Jean Claude Wolff



© G. Bompais










The theme of death, the look and reflection when facing this theme, gave rise to numerous pieces from composers. If the main Requiems are vocals, many instrumental pieces were written in that spirit: one of the most famous ones is the "Masonic Dirge" by Mozart, but we could quote many others, the "tombs" in the 17th and 18th centuries, and the Henze Requiem in the 20th century, for trumpet and small orchestra.

This trio, "Requiem(s)", which originated from an encounter that evolved in affinity with the trio Athena, is in two movements widely developed, separated by a silence of about twenty seconds - each movement is conceived in the structure slow/fast/slow, and ends with two chords that are like a strong resonance of the work. The language of this work does not repudiate in any way the concept of "contemporary", but it is also one and even many homage in what Kurtag sometimes referred to as the "revisited tradition". In the first movement, the reference to Schubert is obvious, both in the melodic framework (fabric?) and in the throbbing of "funeral march". In the second movement, the references are more underground, but still exist; the beginning and the end of this movement recall Chostakovitch's trio, whereas the central part, quick tempered and violent, reflects Olivier Gr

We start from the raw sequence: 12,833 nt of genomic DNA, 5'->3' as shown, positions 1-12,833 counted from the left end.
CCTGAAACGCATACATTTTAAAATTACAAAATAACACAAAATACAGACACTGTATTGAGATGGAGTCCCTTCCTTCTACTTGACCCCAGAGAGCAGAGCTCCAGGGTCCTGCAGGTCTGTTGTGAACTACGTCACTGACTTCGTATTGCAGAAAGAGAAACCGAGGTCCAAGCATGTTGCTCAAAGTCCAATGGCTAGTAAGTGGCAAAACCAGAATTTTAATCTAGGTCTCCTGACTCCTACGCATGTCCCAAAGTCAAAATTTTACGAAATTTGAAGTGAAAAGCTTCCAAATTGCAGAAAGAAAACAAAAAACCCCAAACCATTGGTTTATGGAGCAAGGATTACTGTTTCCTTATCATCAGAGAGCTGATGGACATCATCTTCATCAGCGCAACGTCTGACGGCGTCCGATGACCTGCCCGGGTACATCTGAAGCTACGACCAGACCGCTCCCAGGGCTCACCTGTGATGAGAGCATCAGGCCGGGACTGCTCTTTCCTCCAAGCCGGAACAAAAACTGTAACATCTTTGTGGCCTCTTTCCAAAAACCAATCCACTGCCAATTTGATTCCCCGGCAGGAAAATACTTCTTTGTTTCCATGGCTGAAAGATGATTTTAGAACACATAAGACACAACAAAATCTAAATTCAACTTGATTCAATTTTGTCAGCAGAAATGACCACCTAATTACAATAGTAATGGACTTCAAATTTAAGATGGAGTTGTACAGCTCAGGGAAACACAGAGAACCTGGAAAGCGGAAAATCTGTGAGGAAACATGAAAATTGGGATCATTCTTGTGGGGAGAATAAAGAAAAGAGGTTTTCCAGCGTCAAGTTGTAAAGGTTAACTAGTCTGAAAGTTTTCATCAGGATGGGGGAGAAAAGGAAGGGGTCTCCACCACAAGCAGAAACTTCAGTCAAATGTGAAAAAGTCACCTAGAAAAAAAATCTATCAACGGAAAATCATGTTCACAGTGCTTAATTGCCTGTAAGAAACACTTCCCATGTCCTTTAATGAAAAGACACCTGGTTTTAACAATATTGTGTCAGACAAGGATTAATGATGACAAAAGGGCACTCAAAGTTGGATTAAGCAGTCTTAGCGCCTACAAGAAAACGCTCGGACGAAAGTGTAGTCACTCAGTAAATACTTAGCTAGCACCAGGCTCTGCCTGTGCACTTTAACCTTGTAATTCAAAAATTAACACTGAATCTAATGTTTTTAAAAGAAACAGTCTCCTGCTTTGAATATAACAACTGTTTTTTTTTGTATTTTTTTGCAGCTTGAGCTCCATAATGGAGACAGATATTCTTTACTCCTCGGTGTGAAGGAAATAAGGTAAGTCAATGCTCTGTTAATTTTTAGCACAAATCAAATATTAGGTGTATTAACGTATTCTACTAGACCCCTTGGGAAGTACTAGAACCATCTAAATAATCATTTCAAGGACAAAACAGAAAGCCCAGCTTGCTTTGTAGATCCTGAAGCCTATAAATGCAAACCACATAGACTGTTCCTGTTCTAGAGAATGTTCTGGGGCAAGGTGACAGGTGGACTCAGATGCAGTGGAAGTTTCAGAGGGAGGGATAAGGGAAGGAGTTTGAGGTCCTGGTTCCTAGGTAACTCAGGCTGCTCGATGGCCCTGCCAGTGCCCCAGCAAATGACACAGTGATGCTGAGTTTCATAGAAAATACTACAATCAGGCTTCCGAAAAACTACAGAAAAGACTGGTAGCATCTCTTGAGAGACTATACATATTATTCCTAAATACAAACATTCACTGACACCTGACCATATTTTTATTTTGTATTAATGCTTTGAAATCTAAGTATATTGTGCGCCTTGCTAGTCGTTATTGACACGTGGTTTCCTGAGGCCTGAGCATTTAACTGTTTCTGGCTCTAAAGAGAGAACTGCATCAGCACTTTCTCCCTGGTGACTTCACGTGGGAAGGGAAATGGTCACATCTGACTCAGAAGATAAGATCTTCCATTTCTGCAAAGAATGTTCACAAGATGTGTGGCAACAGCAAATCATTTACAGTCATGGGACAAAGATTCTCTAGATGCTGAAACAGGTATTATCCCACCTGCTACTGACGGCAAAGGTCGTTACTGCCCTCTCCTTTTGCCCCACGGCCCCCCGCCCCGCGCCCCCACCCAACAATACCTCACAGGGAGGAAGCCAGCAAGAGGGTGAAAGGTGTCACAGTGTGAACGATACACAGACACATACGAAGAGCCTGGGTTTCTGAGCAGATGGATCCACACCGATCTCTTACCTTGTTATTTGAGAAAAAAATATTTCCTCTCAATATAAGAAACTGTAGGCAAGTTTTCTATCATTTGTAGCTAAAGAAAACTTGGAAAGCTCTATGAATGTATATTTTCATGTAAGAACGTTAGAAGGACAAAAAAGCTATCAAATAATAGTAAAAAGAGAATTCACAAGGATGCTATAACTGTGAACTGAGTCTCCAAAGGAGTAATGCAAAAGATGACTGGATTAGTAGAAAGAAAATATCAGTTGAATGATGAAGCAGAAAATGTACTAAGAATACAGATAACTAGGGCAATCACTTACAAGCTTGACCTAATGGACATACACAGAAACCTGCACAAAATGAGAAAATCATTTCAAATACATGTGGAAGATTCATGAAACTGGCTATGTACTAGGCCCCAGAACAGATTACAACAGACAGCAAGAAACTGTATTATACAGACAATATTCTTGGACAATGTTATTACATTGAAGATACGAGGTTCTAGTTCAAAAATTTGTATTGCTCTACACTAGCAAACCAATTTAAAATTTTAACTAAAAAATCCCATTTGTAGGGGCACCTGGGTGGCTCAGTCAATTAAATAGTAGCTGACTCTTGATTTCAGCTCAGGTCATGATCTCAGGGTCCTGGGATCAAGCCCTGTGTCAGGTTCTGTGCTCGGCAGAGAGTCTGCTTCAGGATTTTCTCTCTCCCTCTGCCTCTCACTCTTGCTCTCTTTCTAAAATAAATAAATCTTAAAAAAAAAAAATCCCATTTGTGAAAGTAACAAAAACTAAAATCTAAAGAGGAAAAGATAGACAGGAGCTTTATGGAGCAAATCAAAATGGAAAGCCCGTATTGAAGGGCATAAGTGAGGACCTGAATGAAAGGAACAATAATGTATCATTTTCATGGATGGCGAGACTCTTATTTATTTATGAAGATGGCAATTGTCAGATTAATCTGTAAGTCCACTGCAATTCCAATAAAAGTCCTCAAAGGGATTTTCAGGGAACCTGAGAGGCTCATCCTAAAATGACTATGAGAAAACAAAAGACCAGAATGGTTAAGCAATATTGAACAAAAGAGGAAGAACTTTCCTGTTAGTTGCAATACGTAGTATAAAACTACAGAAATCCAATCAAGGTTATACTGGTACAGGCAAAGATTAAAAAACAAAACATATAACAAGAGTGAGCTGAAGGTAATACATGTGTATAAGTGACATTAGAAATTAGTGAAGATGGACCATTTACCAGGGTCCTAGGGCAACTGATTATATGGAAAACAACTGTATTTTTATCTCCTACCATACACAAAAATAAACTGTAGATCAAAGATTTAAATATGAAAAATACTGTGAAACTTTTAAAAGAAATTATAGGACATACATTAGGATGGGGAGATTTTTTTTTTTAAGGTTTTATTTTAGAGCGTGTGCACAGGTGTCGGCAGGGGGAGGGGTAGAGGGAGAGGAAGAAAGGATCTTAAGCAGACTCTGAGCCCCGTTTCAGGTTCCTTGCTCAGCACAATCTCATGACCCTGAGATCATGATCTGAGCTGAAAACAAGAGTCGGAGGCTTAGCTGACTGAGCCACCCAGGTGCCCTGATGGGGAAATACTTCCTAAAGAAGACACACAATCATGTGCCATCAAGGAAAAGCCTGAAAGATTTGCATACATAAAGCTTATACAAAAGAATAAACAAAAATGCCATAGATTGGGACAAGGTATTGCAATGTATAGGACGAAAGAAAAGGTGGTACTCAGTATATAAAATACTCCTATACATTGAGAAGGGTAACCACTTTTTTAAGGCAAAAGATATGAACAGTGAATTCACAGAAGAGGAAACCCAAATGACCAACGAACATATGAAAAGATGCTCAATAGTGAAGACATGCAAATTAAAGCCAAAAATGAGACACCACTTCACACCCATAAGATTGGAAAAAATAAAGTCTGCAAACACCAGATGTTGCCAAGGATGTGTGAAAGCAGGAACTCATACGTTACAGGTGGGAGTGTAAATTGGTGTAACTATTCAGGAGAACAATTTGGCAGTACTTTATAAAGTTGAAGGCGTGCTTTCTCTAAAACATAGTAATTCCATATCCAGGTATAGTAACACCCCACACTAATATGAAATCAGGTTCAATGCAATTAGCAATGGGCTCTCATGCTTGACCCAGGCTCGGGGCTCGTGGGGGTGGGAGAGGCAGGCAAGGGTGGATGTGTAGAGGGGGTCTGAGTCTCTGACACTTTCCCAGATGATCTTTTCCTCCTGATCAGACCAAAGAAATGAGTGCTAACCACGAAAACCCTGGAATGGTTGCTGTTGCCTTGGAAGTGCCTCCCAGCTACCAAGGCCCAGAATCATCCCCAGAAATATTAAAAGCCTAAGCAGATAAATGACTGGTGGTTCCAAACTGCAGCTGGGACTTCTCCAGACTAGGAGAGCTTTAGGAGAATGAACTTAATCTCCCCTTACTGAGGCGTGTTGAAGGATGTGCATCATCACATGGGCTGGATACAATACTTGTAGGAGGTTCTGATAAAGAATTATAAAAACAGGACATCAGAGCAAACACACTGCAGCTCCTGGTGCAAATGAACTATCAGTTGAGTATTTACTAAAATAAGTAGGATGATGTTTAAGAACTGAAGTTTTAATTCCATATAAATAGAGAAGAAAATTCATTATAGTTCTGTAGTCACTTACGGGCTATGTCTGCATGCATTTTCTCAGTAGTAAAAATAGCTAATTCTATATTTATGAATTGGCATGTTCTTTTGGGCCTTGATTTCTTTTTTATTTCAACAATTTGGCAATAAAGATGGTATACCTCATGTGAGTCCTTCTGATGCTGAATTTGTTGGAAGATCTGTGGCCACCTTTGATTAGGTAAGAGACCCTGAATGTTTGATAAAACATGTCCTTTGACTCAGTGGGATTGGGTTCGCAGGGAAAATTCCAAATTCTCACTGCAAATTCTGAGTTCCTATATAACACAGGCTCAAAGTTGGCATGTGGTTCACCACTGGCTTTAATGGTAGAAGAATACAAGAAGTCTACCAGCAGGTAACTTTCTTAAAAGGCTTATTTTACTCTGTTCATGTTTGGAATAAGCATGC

eif's personality, a French composer who passed away in 2000.

To conclude, I would say that when it was created, this trio was performed in parallel with the literary creation 'Mozart and the rain' by Alain Carre, in which the writing is in the same context I mentioned, and where one can find, albeit in a totally different expression, concerns, aphorisms and affects that appear to me as 'mirroring' the music I wrote….

Audio sample: performed by the trio Athena
(Philippe Tournier, violin, Frederic Bouaniche, cello, Sandra Chamoux, piano).